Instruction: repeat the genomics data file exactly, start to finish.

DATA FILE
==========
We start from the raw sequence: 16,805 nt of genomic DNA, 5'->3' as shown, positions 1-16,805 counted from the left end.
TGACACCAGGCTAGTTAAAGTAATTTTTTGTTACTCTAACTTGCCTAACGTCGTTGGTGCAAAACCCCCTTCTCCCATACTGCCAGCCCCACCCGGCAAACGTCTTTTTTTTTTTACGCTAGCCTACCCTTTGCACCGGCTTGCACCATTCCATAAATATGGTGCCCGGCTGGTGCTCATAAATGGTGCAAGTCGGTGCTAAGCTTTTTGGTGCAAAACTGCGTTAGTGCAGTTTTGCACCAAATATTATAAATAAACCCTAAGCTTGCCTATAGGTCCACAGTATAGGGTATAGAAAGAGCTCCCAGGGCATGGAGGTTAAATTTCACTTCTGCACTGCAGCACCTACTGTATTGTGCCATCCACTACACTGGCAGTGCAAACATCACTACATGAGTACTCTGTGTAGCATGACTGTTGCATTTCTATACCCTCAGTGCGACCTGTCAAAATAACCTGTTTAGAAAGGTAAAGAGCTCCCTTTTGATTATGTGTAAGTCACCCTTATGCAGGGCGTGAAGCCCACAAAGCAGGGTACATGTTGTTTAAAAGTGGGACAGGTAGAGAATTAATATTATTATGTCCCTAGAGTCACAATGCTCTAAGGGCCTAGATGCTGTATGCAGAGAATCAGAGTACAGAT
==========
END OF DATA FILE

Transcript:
We start from the raw sequence: 16,805 nt of genomic DNA, 5'->3' as shown, positions 1-16,805 counted from the left end.
TGACACCAGGCTAGTTAAAGTAATTTTTTGTTACTCTAACTTGCCTAACGTCGTTGGTGCAAAACCCCCTTCTCCCATACTGCCAGCCCCACCCGGCAAACGTCTTTTTTTTTTTACGCTAGCCTACCCTTTGCACCGGCTTGCACCATTCCATAAATATGGTGCCCGGCTGGTGCTCATAAATGGTGCAAGTCGGTGCTAAGCTTTTTGGTGCAAAACTGCGTTAGTGCAGTTTTGCACCAAATATTATAAATAAACCCTAAGCTTGCCTATAGGTCCACAGTATAGGGTATAGAAAGAGCTCCCAGGGCATGGAGGTTAAATTTCACTTCTGCACTGCAGCACCTACTGTATTGTGCCATCCACTACACTGGCAGTGCAAACATCACTACATGAGTACTCTGTGTAGCATGACTGTTGCATTTCTATACCCTCAGTGCGACCTGTCAAAATAACCTGTTTAGAAAGGTAAAGAGCTCCCTTTTGATTATGTGTAAGTCACCCTTATGCAGGGCGTGAAGCCCACAAAGCAGGGTACATGTTGTTTAAAAGTGGGACAGGTAGAGAATTAATATTATTATGTCCCTAGAGTCACAATGCTCTAAGGGCCTAGATGCTGTATGCAGAGAATCAGAGTACAGAT